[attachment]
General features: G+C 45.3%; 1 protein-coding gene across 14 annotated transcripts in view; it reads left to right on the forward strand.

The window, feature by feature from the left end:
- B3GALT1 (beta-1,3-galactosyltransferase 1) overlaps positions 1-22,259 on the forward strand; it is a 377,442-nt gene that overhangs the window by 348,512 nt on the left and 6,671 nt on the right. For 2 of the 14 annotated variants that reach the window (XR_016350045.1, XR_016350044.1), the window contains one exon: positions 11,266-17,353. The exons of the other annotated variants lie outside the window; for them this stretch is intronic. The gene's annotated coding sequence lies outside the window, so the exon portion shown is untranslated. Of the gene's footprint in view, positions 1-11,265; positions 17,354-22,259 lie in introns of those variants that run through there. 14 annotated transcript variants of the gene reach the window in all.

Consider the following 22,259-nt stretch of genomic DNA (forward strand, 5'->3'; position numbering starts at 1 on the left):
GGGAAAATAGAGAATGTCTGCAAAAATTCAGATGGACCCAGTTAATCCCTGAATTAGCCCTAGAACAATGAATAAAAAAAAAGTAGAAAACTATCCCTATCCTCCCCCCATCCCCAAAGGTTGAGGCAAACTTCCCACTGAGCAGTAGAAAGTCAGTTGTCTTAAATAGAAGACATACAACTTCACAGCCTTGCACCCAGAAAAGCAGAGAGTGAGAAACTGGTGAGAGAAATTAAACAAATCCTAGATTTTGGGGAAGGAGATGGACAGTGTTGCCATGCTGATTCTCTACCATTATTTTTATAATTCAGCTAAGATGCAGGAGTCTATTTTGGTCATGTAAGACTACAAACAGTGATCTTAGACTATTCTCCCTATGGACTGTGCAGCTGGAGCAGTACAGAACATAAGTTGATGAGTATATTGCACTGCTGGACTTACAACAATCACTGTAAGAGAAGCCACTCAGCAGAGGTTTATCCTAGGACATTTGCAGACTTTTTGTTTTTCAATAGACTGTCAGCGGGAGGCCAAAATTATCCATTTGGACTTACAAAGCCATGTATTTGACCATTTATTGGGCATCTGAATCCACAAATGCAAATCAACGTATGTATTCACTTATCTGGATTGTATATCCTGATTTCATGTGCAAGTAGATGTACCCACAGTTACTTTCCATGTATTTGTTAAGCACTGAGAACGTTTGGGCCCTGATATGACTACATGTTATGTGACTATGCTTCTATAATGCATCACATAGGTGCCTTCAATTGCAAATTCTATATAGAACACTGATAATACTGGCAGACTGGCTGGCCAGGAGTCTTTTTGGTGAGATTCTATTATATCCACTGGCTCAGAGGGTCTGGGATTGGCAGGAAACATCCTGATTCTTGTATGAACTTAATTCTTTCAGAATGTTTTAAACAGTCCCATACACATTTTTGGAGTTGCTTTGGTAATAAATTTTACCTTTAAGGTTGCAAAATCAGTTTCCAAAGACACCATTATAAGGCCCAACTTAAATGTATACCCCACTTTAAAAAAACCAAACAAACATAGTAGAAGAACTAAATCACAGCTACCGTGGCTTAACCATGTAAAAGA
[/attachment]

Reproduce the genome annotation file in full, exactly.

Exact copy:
General features: G+C 45.3%; 1 protein-coding gene across 14 annotated transcripts in view; it reads left to right on the forward strand.

The window, feature by feature from the left end:
- B3GALT1 (beta-1,3-galactosyltransferase 1) overlaps positions 1-22,259 on the forward strand; it is a 377,442-nt gene that overhangs the window by 348,512 nt on the left and 6,671 nt on the right. For 2 of the 14 annotated variants that reach the window (XR_016350045.1, XR_016350044.1), the window contains one exon: positions 11,266-17,353. The exons of the other annotated variants lie outside the window; for them this stretch is intronic. The gene's annotated coding sequence lies outside the window, so the exon portion shown is untranslated. Of the gene's footprint in view, positions 1-11,265; positions 17,354-22,259 lie in introns of those variants that run through there. 14 annotated transcript variants of the gene reach the window in all.

Consider the following 22,259-nt stretch of genomic DNA (forward strand, 5'->3'; position numbering starts at 1 on the left):
GGGAAAATAGAGAATGTCTGCAAAAATTCAGATGGACCCAGTTAATCCCTGAATTAGCCCTAGAACAATGAATAAAAAAAAAGTAGAAAACTATCCCTATCCTCCCCCCATCCCCAAAGGTTGAGGCAAACTTCCCACTGAGCAGTAGAAAGTCAGTTGTCTTAAATAGAAGACATACAACTTCACAGCCTTGCACCCAGAAAAGCAGAGAGTGAGAAACTGGTGAGAGAAATTAAACAAATCCTAGATTTTGGGGAAGGAGATGGACAGTGTTGCCATGCTGATTCTCTACCATTATTTTTATAATTCAGCTAAGATGCAGGAGTCTATTTTGGTCATGTAAGACTACAAACAGTGATCTTAGACTATTCTCCCTATGGACTGTGCAGCTGGAGCAGTACAGAACATAAGTTGATGAGTATATTGCACTGCTGGACTTACAACAATCACTGTAAGAGAAGCCACTCAGCAGAGGTTTATCCTAGGACATTTGCAGACTTTTTGTTTTTCAATAGACTGTCAGCGGGAGGCCAAAATTATCCATTTGGACTTACAAAGCCATGTATTTGACCATTTATTGGGCATCTGAATCCACAAATGCAAATCAACGTATGTATTCACTTATCTGGATTGTATATCCTGATTTCATGTGCAAGTAGATGTACCCACAGTTACTTTCCATGTATTTGTTAAGCACTGAGAACGTTTGGGCCCTGATATGACTACATGTTATGTGACTATGCTTCTATAATGCATCACATAGGTGCCTTCAATTGCAAATTCTATATAGAACACTGATAATACTGGCAGACTGGCTGGCCAGGAGTCTTTTTGGTGAGATTCTATTATATCCACTGGCTCAGAGGGTCTGGGATTGGCAGGAAACATCCTGATTCTTGTATGAACTTAATTCTTTCAGAATGTTTTAAACAGTCCCATACACATTTTTGGAGTTGCTTTGGTAATAAATTTTACCTTTAAGGTTGCAAAATCAGTTTCCAAAGACACCATTATAAGGCCCAACTTAAATGTATACCCCACTTTAAAAAAACCAAACAAACATAGTAGAAGAACTAAATCACAGCTACCGTGGCTTAACCATGTAAAAGA